As you scale your private company to its next level of sales and profits there comes a point when, systems, protocols, know-how and expertise from your existing team just won’t cut it. The evolution of a private company will always come down to these 5 basic questions:

  1. Is the market big enough and real?
  2. Can your product or service win?
  3. What processes are required?
  4. What talent is needed and what roles will they execute?
  5. How will I finance the next level of scaling?

To really find the answers to these questions requires a non-siloed approach. Most private companies are built on silos. That’s one of the reasons few scale beyond 20 employees or more – 10.7% of businesses to be precise (US Census Data). For you, it might be moving from $30m to $50m in Sales, or it could be growing from a $1m profit business to $5m.

Non-siloed businesses create symbiotic relationships between marketing and sales. They build metrics that require measurement not just stuff that can be exported from Quickbooks. To move from a protectionist silo type of culture requires great courage from the CEO. It requires taking a fresh look at the company. The rewards for making this jump from closed culture to open culture are enormous. They include:

  1. A tighter integration between dreams, strategy and execution.
  2. A better understanding of the market needs you are serving.
  3. A deeper understanding of each customers’ pressures and opportunities.
  4. A much stronger competitive value proposition.
  5. A repeatable sales process that develops less experienced sales professionals not just the experienced closers.
  6. A new respect for the importance of messaging and the tone of voice of the company.
  7. A more authentic website that speaks to who you are, is educational to your market but is also crystal clear how and why you can add value.
  8. The ability to see where the market is going not just where its been.
  9. A clearer picture of why you make money because multi-departmental metrics are used to explain the financial performance.
  10. An understanding of  which employees have reached their limit – the trusted lieutenants.
  11. Quicker solutions are found because multi-departmental teams are created around priority projects.
  12. The value of relationships is seen as more valuable and effective than fiefdoms of meaningless power.
  13. A recognition that departments have internal customers that require their expertise.

Over the last ten years we have been achieving these objectives in many sectors including, technology manufacturing, software, student travel, supply chain, medical, HR & benefits and marketing services. In all cases we performed Fractional COO roles. Working closely with the CEO, one to two days per week driving change operationally. However the work always started by aligning shareholder objectives with strategy. These roles require  individuals with a range of relevant skills not just finance, not just sales but a set of skills built up over decades by being exposed to multiple roles including previous CEO gigs. That kind of skill-set is difficult to find in a new CFO or CMO, or head of sales. So the Fractional COO  becomes invaluable for the CEO to deploy because it addresses the silo problem. Change needs to come from within and we find these hands on roles we adopt, mimic the energy and drive of a full time executive. Managers need to see how its done close up. They don’t want to read a theoretical report!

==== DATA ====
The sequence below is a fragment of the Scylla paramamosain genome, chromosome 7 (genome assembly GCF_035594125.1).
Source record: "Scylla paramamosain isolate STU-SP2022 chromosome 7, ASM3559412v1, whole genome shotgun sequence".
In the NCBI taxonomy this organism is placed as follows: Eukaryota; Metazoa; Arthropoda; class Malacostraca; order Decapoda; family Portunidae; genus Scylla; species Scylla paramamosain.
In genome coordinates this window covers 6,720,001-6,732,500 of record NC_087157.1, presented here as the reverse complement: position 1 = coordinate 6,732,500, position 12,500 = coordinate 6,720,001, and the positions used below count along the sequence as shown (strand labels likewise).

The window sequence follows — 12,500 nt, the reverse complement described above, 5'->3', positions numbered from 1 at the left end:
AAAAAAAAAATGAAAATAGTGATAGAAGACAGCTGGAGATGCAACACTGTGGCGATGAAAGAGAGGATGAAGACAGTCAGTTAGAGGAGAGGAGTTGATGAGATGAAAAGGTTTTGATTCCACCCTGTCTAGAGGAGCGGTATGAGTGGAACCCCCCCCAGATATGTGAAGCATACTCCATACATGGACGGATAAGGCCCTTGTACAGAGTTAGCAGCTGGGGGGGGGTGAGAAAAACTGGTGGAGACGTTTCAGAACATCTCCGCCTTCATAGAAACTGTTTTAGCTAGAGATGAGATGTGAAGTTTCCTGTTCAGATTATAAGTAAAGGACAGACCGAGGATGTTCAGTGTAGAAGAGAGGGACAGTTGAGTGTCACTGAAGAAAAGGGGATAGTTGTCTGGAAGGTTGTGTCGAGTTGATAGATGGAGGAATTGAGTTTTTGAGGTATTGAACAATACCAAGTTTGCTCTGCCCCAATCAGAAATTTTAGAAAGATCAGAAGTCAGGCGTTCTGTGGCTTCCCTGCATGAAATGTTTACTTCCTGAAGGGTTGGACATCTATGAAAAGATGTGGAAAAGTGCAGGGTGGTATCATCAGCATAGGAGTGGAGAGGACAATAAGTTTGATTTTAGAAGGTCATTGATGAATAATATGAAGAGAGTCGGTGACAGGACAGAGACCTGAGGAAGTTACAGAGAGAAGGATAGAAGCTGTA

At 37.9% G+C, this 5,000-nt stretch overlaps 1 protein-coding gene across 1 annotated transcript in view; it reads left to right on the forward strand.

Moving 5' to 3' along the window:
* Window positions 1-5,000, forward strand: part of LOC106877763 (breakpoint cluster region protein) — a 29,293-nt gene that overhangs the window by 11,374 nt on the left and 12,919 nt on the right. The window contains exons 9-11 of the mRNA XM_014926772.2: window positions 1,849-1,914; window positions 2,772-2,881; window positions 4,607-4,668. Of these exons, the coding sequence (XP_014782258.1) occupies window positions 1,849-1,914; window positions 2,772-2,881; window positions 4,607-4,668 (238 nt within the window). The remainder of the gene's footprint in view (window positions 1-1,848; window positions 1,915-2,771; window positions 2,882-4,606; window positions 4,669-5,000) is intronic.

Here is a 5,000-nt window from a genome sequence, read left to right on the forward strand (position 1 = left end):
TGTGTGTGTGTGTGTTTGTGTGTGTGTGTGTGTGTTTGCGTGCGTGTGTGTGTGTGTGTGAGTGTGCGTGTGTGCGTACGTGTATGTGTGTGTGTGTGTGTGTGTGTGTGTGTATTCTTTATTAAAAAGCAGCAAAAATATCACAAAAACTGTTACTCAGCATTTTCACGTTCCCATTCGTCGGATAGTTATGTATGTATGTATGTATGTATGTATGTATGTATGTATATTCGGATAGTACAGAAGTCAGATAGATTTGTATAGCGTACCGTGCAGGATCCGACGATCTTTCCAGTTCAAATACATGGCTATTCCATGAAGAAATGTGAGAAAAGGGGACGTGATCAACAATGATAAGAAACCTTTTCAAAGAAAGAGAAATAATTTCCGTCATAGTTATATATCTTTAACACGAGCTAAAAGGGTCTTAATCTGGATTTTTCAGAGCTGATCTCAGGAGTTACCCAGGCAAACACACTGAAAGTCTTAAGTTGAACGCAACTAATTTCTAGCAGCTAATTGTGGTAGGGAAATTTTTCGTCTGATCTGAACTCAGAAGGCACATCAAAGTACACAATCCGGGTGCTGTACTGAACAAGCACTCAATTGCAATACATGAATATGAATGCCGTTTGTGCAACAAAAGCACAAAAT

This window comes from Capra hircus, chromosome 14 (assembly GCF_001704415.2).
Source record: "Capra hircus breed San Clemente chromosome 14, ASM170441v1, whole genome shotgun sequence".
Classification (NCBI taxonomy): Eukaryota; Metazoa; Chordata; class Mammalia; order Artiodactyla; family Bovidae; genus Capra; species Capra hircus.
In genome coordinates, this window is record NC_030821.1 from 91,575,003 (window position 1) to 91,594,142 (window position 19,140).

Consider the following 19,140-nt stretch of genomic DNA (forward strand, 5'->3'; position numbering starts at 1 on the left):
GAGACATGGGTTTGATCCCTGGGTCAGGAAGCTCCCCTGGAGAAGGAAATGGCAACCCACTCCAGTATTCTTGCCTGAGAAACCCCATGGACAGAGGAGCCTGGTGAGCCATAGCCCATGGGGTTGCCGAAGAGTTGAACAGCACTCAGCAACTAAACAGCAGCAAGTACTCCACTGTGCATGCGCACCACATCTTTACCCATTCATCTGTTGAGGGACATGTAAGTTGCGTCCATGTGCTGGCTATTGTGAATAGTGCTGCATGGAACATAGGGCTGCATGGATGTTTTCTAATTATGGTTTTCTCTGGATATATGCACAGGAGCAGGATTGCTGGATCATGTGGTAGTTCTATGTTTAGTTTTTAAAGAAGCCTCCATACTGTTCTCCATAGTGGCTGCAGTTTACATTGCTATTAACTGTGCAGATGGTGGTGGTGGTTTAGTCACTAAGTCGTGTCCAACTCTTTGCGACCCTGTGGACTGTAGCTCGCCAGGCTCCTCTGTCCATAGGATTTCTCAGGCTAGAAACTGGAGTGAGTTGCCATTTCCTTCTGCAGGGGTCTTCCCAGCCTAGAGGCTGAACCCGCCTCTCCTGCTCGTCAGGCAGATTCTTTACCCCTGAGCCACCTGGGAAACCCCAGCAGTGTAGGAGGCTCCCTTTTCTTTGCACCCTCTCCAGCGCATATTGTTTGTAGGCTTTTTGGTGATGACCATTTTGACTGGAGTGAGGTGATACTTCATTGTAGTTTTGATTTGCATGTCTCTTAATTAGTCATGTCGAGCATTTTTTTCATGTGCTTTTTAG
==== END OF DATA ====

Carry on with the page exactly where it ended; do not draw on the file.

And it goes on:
Breaking down silos and grabbing the benefits outlined above requires know-how. We’ve codified that know-how into tools you can use in your private businesses. After ten years of working in the $10m to $100m space with clients I would summarize the following models/protocols as being key:

  1. Strategic Planning
  2. Zero based budgeting
  3. Product Launch Programs
  4. Metrics Creation and  Management
  5. Talent Acquisition and Onboarding
  6. University Creation for Internal Training
  7. Sales Process Creation
  8. Sales Process Automation
  9. Voice of Customer Systems
  10. Product Management Systems
  11. Marketing Systems including Editorial Calendar Management
  12. SEO Systems
  13. Onboarding of Clients Protocol
  14. Customer Support Policies
  15. Open & Relevant Incentive Schemes
  16. Cash Flow Forecasting Systems
  17. Interdepartmental Alliance Structures
  18. Acquisition Systems, Integration and Automation

Over the coming months I’ll come back to these protocols to explain how they were created and are being maintained.

Catalysts for our engagements can vary but include:

  1. Desire to reset the pace of change and to achieve much higher targets.
  2. Desire to create much tighter alignment across departmental efforts and an awareness that silos are constraining growth.
  3. Recognition that the positioning and story telling is not resonating with customers like it use to.
  4. Need to introduce a more robust and repeatable process to buying companies.
  5. Timetable for exiting the business has forced shareholders to consider actions required to address dependencies (owner, customer, market).

In summary I would ask you to consider the benefits of breaking down the silo way of thinking and to consider appointing someone to help make it happen which of course could be an internal candidate with the relevant skills and temperament.

TPP is an operational consultancy that scales businesses organically and by acquisition. Every client team consists of one or more partners with successful C-Suite track records. Our biggest added value? We align effort with strategy. Scaling is not the same as sales growth. There’s more to it than that.